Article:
Because Women's and Gender Studies is both an interdisciplinary field and a recognized discipline with its own distinctive theories and methods, it presents some unique challenges to the assessment of scholarship.
Most faculty in Women's and Gender Studies will have been trained in a traditional discipline as well as in Women's and Gender Studies and will engage in scholarship that draws upon their disciplinary training, while at the same time demonstrating interdisciplinary syntheses. For this reason, it is important that evaluative criteria remain flexible enough to recognize a wide range of scholarly activity and yet insistent upon the interdisciplinary nature of the enterprise.
We believe that effective teaching in WGS depends upon its faculty's ongoing and active participation in the scholarship about gender upon which teaching depends. With this preamble in mind, we would stress the following in evaluating WGS scholarship:
Faculty in WGS are expected to provide evidence of active and effective participation in the interdisciplinary field of Women's and Gender Studies through publication, exhibition, or performance. These may take a wide variety of forms, illustrated in "Defining Women's Studies Scholarship: A Statement of the National Women's Studies Association Task Force on Faculty Roles and Rewards," (www.nwsa.org/taskforce.htm). We recognize that some forms of scholarship represent a more significant commitment of time and resources than others and should rightly be more highly valued in part because of the extraordinary effort required to complete a complex project, while at the same time engaging in teaching and other forms of professional work. For this reason, a scholarly, theoretical, or creative monograph might be more highly valued than a peer reviewed article or chapter in a book, which might be more highly valued than, say, participation in a professional conference or the receipt of a grant.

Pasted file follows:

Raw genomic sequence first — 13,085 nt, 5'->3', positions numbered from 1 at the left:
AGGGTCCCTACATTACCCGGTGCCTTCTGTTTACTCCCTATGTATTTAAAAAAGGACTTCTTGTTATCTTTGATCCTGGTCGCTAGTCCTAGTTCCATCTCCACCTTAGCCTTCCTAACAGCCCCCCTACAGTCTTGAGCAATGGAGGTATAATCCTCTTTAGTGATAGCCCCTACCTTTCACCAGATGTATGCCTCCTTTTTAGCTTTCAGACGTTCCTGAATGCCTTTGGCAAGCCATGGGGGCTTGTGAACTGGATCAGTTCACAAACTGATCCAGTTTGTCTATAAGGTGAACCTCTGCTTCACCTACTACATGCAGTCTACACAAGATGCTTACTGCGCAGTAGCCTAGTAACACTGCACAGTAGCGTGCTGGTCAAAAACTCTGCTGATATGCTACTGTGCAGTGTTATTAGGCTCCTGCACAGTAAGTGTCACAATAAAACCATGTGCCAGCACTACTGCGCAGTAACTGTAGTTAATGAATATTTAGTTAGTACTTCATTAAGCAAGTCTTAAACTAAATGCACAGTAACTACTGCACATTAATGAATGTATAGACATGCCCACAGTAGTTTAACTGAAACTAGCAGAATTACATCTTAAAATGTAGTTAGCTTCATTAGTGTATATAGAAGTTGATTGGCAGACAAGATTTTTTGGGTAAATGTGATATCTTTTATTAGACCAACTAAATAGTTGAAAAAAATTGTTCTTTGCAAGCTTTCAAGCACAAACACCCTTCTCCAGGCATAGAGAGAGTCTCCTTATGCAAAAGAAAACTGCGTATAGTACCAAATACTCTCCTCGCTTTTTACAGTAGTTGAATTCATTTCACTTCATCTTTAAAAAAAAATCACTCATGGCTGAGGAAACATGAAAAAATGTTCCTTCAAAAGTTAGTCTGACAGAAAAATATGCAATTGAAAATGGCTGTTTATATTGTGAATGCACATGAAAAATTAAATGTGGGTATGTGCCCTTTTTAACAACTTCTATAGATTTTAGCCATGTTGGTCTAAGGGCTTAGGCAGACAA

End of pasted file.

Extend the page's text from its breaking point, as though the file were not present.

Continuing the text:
Venues for publications, conference papers, exhibitions, performances, poster sessions, or grants (to name only a few outlets for scholarly work) might be venues designed specifically for Women's Studies (i.e. interdisciplinary journals like Signs or conferences like the annual National Women's Studies Association Conference). They might be feminist venues specific to a discipline, such as Gender and History or Psychology of Women Quarterly, or even feminist scholarship in more traditional disciplinary venues (such as PMLA or the American Sociologist). All such scholarship should be equally valued.
Given the interdisciplinary nature of WGS, however, faculty in WGS should be required to demonstrate that their scholarly work engages the distinctive theory and methods of the field. We would not insist that such a criterion be met only through publication. Rather we would recognize a wide variety of activities through which faculty might show such engagement, including, but not limited to, publishing in recognized Women's Studies journals or books, presenting a paper at a Women's Studies Conference, consulting, receiving grants, serving as a reviewer for Women's Studies books and journals, research with students that goes beyond course work, attendance at a seminar or workshop to acquire new skills or secondary fields within Women's and Gender Studies. We stress the flexibility with which this criterion should be applied.
At some point it may be necessary to consider how to evaluate a faculty member in a joint appointment with Women's and Gender Studies and another department or program. This would raise some issues about the assessment of scholarship (as well as other categories of evaluation) that would need to be carefully worked out in advance, in accordance with faculty legislation on joint appointments.
Finally, because the program relies heavily on courses taught in traditional departments, we feel that it is the obligation of the Women's and Gender Studies program to ensure that feminist research on women and gender in traditional disciplines is being appropriately evaluated. Feminist research in some disciplines might look different from more traditional forms of research (for instance, in the social sciences it might be more qualitative in fields that value quantitative research). We believe the program might offer some guidance here, as would the report prepared by the National Women's Studies Association Taskforce on Faculty Roles and Rewards (http://www.nwsa.org/).